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EU election observers to visit Zimbabwe

British Ambassador to Zimbabwe, Catriona Laing
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BRITISH Ambassador to Zimbabwe Catriona Laing yesterday said European Union election observers will soon visit Zimbabwe for a preliminary assessment ahead of the country’s harmonised elections.

In terms of the constitution, the country is expected to go for the polls anytime between July 21 and August 21 this year.

President Emmerson Mnangagwa’s administration which is reengaging the international community, has invited international observers, a departure from the isolationist policies of the previous administration led by ex-President Robert Mugabe.

In an interview in Bulawayo yesterday after meeting civil society organisations, Amb Laing said she was impressed by the Government’s decision to invite international observers ahead of the country’s polls.

“The final thing I want to say on the election is that we are very pleased that the Government has invited the EU monitoring team. And they will be arriving very soon for their preliminary assessment. That is a very positive step that shows the Government is true to its commitment to invite international observers,” she said.

She expressed confidence on the electoral roadmap, with the Zimbabwe Electoral Commission having so far registered over 5,3 million people to vote.

Amb Laing said the country should also put in place mechanisms to ensure that there is no intimidation of voters during the election period.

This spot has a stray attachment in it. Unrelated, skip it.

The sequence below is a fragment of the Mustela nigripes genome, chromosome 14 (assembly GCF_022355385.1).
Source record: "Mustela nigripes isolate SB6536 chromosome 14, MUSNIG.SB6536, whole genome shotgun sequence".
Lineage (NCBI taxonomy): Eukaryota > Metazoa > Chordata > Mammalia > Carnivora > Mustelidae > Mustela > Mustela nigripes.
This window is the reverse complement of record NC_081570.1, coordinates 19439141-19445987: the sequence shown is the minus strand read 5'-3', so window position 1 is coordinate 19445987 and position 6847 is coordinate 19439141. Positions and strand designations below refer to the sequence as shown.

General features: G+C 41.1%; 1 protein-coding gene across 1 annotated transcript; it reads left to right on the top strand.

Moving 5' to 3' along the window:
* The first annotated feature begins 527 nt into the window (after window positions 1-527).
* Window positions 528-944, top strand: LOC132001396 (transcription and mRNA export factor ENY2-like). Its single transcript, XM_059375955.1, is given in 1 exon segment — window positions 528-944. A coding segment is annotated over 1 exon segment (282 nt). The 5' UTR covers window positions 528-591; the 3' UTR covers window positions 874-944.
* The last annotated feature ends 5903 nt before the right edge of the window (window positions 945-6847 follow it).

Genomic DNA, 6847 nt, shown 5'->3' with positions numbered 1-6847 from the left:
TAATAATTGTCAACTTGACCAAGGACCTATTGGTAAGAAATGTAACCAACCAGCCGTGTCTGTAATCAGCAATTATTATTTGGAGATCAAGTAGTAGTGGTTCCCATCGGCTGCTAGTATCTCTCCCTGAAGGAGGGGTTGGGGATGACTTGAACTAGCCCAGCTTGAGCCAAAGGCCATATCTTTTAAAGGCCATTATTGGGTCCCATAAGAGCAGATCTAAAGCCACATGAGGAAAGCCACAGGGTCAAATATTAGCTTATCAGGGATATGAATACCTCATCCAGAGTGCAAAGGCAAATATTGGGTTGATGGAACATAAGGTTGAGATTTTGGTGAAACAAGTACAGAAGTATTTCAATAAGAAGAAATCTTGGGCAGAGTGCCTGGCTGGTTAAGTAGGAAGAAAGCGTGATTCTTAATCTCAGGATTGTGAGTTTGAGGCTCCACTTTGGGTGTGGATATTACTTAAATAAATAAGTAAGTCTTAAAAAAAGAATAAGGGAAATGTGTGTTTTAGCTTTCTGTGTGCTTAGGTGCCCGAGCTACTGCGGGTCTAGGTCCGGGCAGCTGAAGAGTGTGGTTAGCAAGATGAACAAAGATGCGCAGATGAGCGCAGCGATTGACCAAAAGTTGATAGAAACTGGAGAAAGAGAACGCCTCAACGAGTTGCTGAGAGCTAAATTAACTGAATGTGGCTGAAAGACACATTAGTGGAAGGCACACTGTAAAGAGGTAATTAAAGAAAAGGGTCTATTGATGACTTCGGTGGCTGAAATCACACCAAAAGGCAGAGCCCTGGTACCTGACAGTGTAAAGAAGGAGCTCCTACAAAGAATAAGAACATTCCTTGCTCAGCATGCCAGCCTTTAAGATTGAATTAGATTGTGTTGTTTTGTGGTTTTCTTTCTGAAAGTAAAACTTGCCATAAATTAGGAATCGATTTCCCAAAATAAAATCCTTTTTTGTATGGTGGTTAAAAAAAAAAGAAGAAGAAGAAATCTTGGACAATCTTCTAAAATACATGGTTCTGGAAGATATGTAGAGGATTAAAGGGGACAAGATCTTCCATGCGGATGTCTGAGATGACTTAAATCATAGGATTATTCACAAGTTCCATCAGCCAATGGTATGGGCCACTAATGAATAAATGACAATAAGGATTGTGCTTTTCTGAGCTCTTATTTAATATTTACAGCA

“The most important thing now is a clear roadmap to ensure that other technical processes are in place. The de-duplication of the voters roll goes well and that people can see the voters roll and have confidence in it, that it is a clean roll and there is no manipulation of the roll, and finally, that people should feel empowered to vote for the party and individuals they want without any sense of intimidation,” said Amb Laing.

She said civil society organisations should also play an intermediary role between the people and Government as ordinary citizens hardly have access to people in power.

“It’s hard for people like that to have a voice, that is why we have civil society organisations, their job is to give those people a voice, represent them. That’s why we work with civil society organisations,” she said.

Amb Laing said there is a lot of work to be done in the revival of the country’s economy.

She said there is great hope for the future because of new lines of communication that the new dispensation has opened with the world.

“The road ahead is still extremely precarious, Zimbabwe economy is in deep crisis. However, there are now opportunities [that] didn’t exist before. In terms of the new dispensation, Government in their economic side, there are some early promising signs, in particular the indigenisation law, the Finance Bill that is significant progress. There are huge challenges ahead in the economy and the Government need to go back on track with international financial institutions,” she said. – Herald